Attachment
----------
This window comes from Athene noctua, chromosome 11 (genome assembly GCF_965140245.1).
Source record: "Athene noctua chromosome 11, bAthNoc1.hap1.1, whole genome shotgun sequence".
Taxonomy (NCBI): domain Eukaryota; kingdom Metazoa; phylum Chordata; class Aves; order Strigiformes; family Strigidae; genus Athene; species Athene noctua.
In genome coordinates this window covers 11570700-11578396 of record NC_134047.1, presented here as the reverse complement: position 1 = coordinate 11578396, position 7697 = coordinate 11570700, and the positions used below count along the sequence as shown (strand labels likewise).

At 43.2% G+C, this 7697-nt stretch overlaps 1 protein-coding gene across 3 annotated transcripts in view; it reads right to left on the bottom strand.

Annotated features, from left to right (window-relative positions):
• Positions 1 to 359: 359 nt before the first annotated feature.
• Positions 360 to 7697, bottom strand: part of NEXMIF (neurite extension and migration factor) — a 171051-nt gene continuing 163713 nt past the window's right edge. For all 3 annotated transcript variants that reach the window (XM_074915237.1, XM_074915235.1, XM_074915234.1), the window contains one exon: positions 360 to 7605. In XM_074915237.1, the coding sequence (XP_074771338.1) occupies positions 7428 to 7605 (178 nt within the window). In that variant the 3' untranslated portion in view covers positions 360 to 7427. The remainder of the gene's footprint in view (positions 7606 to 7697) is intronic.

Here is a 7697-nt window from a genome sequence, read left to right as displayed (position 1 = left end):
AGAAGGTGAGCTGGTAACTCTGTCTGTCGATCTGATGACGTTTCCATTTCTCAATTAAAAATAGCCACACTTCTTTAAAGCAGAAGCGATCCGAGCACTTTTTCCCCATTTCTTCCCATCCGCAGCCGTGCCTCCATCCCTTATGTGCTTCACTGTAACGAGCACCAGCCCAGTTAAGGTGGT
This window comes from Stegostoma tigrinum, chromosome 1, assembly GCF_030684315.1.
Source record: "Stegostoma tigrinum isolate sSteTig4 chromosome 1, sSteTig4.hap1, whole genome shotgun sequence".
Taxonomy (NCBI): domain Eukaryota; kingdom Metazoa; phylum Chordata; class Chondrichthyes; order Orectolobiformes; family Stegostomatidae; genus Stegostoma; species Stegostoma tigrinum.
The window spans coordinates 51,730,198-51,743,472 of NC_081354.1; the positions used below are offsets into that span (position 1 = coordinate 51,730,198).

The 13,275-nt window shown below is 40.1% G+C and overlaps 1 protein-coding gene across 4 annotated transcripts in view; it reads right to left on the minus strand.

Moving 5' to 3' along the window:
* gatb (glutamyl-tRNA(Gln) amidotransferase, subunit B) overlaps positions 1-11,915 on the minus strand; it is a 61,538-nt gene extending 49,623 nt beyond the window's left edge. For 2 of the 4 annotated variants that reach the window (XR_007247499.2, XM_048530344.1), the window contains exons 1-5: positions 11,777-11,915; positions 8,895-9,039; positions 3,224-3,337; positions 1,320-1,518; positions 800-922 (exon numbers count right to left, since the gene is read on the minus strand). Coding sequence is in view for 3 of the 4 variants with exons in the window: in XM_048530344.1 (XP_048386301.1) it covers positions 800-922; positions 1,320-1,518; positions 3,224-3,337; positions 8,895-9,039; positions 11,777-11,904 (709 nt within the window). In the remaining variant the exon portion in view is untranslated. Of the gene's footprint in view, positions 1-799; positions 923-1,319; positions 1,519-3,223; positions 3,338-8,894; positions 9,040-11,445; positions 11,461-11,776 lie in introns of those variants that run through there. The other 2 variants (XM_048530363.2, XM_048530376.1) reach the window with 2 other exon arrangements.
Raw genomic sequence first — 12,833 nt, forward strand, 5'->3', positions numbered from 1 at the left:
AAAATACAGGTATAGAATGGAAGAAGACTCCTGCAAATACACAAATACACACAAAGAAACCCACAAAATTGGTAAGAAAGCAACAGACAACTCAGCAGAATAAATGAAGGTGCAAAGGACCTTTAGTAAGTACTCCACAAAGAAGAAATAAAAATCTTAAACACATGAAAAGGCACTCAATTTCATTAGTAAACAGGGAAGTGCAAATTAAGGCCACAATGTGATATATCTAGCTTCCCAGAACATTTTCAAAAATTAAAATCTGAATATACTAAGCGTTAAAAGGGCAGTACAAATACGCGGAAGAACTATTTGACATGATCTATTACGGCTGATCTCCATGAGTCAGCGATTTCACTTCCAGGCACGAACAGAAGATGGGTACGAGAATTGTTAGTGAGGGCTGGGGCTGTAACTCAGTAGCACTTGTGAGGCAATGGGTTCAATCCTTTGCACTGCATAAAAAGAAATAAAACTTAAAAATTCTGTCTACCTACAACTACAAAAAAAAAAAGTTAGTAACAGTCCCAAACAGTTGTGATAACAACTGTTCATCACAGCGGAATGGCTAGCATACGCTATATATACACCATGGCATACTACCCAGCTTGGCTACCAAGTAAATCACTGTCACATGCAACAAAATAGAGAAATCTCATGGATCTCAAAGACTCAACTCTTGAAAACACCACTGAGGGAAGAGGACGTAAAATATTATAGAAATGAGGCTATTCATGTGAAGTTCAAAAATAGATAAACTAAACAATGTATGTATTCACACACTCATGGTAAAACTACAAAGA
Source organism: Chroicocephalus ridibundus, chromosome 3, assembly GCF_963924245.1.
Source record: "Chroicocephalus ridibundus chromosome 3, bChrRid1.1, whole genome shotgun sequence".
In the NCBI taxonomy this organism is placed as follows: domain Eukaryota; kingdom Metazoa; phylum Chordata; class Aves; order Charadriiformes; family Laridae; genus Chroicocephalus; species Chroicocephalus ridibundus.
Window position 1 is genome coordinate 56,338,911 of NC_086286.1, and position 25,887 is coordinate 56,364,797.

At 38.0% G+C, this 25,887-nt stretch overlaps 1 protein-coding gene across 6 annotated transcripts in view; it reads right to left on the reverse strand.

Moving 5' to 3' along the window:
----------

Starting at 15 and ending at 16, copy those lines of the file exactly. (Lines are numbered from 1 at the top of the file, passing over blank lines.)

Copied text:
The 13,275-nt window shown below is 40.1% G+C and overlaps 1 protein-coding gene across 4 annotated transcripts in view; it reads right to left on the minus strand.

Moving 5' to 3' along the window: